Otis loved the ocean since he was a boy. He experimented with different ways to dive lower and lover in the water. Will didn’t discover the ocean until later in life, spending time in the woods, trekking the world and climbing volcanoes. Otis heard that Will wanted to dive deep into the ocean and with his background in machines knew that Will would need a very special submersible to survive. Otis reached out to Will again and again until Will agreed to see him. Otis built the machine and Will pl ...more
Stephanie Bange
Nov 21, 2018 rated it it was amazing
Barb Rosenstock and Katherine Roy join forces for the first time in this joint biography of the first successful deep water dive of a bathysphere.

Otis Barton had always been intrigued by the mysteries held by the depths of the ocean. It was fortuitous when he met Will Beebe, whose curiosity of nature was a match made in science heaven. Rosenstock's storytelling/writing is rich with detail, making this more of an adventure tale than straight-forward retelling of events. Barton and Beebe are well-
Jan 17, 2019 rated it it was amazing
Shelves: to-buy
Are there any bad children’s books these days or is does my library only stock the absolute cream of the crop?! I swear since I started reading a children’s book a day, I have not read one that I’ve starred less than four stars. And honestly, I’m tempted to stop reading adult books and just reading kids books: the illustrations are often amazing and the information they teach me is taught in entertaining and easy ways that it is just so much fun!

This book specifically is a STUNNER. The illustra
Thrilling chronicle of two science-minded explorers who invented and climbed into a tiny steel sphere, in the 1930s, to risk a descent into the pressures of the deep ocean for the first time. The story is cleanly and precisely told, with pacing that supports the smooth flow of the exposition and the heart-stopping endless half hour of the initial descent. The illustrations are amazingly evocative and well-researched, with vertiginous perspectives (or claustrophobic, as appropriate) bringing the ...more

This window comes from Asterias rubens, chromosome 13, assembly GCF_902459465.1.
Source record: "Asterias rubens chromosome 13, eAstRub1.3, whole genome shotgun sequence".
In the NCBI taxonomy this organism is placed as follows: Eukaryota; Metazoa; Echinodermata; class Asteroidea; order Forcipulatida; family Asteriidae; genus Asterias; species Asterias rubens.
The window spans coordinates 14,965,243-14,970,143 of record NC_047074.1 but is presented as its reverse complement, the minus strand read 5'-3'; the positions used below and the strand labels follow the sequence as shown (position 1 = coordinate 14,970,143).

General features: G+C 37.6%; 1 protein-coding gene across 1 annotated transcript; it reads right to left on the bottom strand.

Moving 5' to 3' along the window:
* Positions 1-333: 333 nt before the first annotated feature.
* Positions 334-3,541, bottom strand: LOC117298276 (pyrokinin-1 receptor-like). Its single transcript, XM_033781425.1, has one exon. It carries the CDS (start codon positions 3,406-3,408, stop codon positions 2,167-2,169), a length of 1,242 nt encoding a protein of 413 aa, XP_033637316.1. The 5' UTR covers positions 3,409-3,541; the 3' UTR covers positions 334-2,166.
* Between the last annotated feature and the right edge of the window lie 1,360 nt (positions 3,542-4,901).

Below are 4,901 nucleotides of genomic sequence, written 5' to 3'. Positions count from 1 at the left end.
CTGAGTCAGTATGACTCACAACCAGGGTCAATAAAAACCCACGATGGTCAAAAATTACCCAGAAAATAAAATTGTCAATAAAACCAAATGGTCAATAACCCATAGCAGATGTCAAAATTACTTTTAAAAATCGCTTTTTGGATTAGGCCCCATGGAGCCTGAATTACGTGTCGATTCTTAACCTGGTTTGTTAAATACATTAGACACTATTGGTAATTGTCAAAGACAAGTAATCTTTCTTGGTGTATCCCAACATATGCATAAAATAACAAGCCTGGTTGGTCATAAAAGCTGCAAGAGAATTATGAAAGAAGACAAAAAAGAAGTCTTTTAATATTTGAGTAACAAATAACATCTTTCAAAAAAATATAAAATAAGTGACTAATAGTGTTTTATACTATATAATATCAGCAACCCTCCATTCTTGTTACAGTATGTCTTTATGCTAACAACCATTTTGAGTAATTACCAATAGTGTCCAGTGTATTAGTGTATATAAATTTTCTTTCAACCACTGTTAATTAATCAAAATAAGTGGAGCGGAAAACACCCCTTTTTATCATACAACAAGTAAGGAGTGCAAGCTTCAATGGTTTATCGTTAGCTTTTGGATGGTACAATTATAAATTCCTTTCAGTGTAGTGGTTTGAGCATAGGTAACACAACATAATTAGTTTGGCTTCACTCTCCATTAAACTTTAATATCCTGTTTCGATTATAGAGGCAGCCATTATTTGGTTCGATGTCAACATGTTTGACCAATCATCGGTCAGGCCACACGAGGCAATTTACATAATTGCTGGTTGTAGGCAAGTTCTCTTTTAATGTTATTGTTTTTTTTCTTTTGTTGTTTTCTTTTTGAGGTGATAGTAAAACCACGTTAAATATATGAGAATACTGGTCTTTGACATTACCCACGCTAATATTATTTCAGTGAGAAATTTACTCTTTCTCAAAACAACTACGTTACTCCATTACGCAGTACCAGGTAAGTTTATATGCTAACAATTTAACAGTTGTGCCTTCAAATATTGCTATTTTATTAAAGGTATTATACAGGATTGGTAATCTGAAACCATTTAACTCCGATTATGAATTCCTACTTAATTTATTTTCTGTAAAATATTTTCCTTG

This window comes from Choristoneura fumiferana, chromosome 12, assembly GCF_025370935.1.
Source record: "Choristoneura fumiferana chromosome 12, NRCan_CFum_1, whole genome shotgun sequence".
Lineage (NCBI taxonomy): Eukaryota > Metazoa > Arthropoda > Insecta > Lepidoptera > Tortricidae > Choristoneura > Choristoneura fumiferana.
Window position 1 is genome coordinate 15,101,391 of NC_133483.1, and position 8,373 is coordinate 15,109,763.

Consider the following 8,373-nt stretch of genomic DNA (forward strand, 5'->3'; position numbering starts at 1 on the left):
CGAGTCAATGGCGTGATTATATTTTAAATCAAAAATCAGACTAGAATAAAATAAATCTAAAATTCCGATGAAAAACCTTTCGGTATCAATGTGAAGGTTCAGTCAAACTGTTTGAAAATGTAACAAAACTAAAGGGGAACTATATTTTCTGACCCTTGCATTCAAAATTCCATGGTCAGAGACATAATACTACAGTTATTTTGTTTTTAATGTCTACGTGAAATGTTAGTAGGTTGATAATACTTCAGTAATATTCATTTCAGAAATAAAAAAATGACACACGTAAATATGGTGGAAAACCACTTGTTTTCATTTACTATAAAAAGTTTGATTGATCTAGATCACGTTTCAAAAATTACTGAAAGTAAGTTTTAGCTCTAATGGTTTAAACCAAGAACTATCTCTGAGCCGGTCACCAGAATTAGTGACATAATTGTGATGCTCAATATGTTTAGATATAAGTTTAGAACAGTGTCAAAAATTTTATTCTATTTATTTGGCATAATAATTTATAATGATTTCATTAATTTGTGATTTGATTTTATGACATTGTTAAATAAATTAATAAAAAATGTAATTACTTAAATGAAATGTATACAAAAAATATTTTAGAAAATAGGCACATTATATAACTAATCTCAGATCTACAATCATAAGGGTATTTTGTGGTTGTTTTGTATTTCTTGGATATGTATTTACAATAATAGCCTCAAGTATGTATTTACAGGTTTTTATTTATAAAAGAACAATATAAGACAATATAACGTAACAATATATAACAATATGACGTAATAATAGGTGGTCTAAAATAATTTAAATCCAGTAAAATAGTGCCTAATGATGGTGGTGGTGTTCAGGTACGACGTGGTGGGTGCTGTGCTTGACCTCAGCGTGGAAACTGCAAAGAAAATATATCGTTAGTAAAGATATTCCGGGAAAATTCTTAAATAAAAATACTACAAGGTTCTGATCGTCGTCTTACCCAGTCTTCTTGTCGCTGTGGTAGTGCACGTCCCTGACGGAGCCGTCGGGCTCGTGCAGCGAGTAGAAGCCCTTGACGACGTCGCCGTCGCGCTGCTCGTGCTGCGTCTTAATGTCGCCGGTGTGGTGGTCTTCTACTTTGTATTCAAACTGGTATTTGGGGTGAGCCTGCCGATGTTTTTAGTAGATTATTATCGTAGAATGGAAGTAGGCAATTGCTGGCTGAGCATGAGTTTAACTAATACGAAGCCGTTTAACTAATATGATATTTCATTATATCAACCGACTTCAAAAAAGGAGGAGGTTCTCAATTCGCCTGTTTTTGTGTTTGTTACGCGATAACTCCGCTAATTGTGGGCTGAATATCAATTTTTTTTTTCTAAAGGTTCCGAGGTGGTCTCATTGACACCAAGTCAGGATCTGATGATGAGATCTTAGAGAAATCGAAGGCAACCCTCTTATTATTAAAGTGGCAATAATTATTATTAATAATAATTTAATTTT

Penny Peck
Dec 27, 2018 rated it really liked it
Shelves: children-ya
This true story describes the first successful attempt by two scientist to explore the lower ocean floor using a bathysphere in 1930. The book is structured like a picture book, with a few sentences per page and read straight through (no chapters), using a lively narrative introducing the two men and their mission. The text is well matched to the illustrations, which depict things realistically while still using a style that will appeal to elementary school-age children. Readers will be inspired ...more
Laura G
I was wowed by the story of these two men and their daring dive to the bottom of the ocean. The details of Otis' childhood attempts to dive with homemade equipment are a hoot and will connect with kids. The suspense that builds as they go deeper in their dive is palpable, as is the sense of discomfort and danger. These were brave men indeed who felt it was worth it to risk their lives for the sake of science and knowledge. Both the author and illustrator researched so diligently to depict the st ...more
Mikayla Brown
Sep 20, 2018 rated it really liked it
This book was very interesting, it showed the story of how Otis and Will created a “submarine” in order to explore the depths of the ocean, achieving a depth of 800 ft when no one had ever been able to go lower than 100 ft. This book is perfect for 2nd-4th graders because it gives them the opportunity to learn more about the deep ocean, as well as how these two men were able to push the limits of science and discover the world around them. I gave this book 4 stars because it is perfect for a cla ...more